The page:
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Premier Horgan struck by ridesharing roadblocks

Green’s Andrew Weaver accuses John Horgan of 'kicking the can down the road' but premier says the path to ridesharing is more complex than he ever imagined.

In this Monday, Sept. 12, 2016, file photo, a self-driving Uber sits ready to take journalists for a ride during a media preview in Pittsburgh.

Gene J. Puskar/Associated Press / Metro Web Upload

In this Monday, Sept. 12, 2016, file photo, a self-driving Uber sits ready to take journalists for a ride during a media preview in Pittsburgh.

British Columbia Premier John Horgan says implementing ridesharing in the province is more complex than he ever imagined.

Asked if he would support Green leader Andrew Weaver’s private member’s bill on ridesharing, to be introduced Thursday, Horgan maintained the province isn’t ready for services like Uber and Lyft.

“I’m not optimistic based on my now new understanding of the complexity of this issue,” Horgan said. “I don’t believe a private member’s bill would address the myriad of concerns that this issue brings to the public, in terms of safety and ensuring the existing [taxi] industry has some sense they’re competing fairly.”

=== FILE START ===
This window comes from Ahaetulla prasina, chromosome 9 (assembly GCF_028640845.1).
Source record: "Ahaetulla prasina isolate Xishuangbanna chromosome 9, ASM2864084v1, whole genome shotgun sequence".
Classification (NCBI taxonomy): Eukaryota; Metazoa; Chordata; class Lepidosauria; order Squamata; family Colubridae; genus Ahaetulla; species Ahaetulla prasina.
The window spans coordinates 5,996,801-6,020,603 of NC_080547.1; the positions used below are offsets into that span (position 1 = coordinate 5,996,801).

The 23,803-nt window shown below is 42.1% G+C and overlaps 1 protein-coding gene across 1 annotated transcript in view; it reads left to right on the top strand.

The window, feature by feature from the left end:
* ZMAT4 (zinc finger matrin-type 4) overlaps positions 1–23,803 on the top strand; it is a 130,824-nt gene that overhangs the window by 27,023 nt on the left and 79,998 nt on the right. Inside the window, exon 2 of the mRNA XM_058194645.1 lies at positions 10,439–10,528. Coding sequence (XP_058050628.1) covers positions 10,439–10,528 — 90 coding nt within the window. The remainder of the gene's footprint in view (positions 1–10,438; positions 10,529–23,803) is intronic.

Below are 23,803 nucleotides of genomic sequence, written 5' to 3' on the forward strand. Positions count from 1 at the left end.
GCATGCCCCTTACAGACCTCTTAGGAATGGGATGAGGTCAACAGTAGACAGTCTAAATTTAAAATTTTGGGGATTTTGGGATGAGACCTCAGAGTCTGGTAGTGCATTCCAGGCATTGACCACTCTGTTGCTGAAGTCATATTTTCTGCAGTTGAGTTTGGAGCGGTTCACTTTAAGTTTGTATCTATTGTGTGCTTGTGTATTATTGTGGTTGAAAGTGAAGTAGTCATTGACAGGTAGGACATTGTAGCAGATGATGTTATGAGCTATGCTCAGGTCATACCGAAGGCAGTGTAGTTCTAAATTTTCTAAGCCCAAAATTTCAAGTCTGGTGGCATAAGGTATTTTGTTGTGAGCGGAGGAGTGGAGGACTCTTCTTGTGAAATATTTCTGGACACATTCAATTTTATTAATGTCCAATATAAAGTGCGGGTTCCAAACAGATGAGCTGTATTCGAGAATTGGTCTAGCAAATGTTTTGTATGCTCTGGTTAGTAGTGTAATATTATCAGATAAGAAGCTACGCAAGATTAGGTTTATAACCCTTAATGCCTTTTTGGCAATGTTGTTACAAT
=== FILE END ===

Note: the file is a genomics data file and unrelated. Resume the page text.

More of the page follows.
Earlier this week, government reneged on its promise to introduce ridesharing legislation by the end of 2017 and instead commissioned an independent report due next year.

The province now says legislation is likely in fall 2018.

The delay dominated his availability with media on Wednesday.

“We would have hoped to be able to move quick on this file,” said Horgan. “We made a commitment during the campaign, as did the Greens and the Liberals, to bring forward ridesharing. We wanted to make sure not that we do this quickly, but that we do it correctly.”

Horgan said six different pieces of legislation have to be amended to pave the way for ridesharing in B.C.

“It’s not easy,” he admitted.

But Weaver told Metro he’ll forge ahead with his own bill Thursday and accused the NDP of over-protecting the taxi industry.

“What the NDP have done is commission a report on the taxi industry where the terms of reference are such that companies like Lyft are not even to be contacted as part of this,” Weaver said. “Kicking the can down the road is not actually dealing with the issue before us and I think we need to deal with it sooner than later.”

Weaver believes it is hypocritical of British Columbia to position itself as a tech hub when it is on the only major jurisdiction in North America without ridesharing.

He said the services would supplement, not hurt, the taxi industry in the long-term.

“We’ll never be innovators of tech if we’re not willing to embrace those tech innovations,” he said. “But what’s being done, of course, is people are fear mongering, based on being afraid of change.”

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